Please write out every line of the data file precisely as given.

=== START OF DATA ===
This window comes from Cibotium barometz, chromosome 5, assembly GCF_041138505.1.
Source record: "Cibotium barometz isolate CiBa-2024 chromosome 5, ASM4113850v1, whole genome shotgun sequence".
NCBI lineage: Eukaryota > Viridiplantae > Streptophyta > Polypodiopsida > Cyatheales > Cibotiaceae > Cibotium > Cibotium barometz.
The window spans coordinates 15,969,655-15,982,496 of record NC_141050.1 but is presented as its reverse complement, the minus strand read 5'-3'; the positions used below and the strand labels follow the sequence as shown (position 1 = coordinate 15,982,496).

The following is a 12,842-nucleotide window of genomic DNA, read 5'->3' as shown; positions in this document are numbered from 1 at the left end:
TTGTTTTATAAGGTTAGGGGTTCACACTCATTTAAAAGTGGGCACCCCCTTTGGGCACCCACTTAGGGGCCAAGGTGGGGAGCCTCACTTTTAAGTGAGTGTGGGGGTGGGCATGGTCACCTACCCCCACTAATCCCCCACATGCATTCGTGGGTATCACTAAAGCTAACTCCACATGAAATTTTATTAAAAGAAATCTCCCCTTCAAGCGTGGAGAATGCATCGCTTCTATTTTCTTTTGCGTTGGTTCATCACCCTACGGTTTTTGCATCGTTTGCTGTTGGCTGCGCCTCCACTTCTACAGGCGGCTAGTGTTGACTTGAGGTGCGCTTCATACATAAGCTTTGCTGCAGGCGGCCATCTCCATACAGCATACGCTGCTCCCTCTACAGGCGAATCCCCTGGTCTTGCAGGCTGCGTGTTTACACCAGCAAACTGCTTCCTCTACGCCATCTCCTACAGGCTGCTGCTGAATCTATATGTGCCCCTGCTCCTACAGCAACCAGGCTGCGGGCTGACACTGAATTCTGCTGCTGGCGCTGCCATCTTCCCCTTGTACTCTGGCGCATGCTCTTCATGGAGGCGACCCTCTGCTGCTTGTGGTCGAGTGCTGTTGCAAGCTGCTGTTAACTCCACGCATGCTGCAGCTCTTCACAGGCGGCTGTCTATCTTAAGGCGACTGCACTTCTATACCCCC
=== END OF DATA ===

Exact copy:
This window comes from Cibotium barometz, chromosome 5, assembly GCF_041138505.1.
Source record: "Cibotium barometz isolate CiBa-2024 chromosome 5, ASM4113850v1, whole genome shotgun sequence".
NCBI lineage: Eukaryota > Viridiplantae > Streptophyta > Polypodiopsida > Cyatheales > Cibotiaceae > Cibotium > Cibotium barometz.
The window spans coordinates 15,969,655-15,982,496 of record NC_141050.1 but is presented as its reverse complement, the minus strand read 5'-3'; the positions used below and the strand labels follow the sequence as shown (position 1 = coordinate 15,982,496).

The following is a 12,842-nucleotide window of genomic DNA, read 5'->3' as shown; positions in this document are numbered from 1 at the left end:
TTGTTTTATAAGGTTAGGGGTTCACACTCATTTAAAAGTGGGCACCCCCTTTGGGCACCCACTTAGGGGCCAAGGTGGGGAGCCTCACTTTTAAGTGAGTGTGGGGGTGGGCATGGTCACCTACCCCCACTAATCCCCCACATGCATTCGTGGGTATCACTAAAGCTAACTCCACATGAAATTTTATTAAAAGAAATCTCCCCTTCAAGCGTGGAGAATGCATCGCTTCTATTTTCTTTTGCGTTGGTTCATCACCCTACGGTTTTTGCATCGTTTGCTGTTGGCTGCGCCTCCACTTCTACAGGCGGCTAGTGTTGACTTGAGGTGCGCTTCATACATAAGCTTTGCTGCAGGCGGCCATCTCCATACAGCATACGCTGCTCCCTCTACAGGCGAATCCCCTGGTCTTGCAGGCTGCGTGTTTACACCAGCAAACTGCTTCCTCTACGCCATCTCCTACAGGCTGCTGCTGAATCTATATGTGCCCCTGCTCCTACAGCAACCAGGCTGCGGGCTGACACTGAATTCTGCTGCTGGCGCTGCCATCTTCCCCTTGTACTCTGGCGCATGCTCTTCATGGAGGCGACCCTCTGCTGCTTGTGGTCGAGTGCTGTTGCAAGCTGCTGTTAACTCCACGCATGCTGCAGCTCTTCACAGGCGGCTGTCTATCTTAAGGCGACTGCACTTCTATACCCCC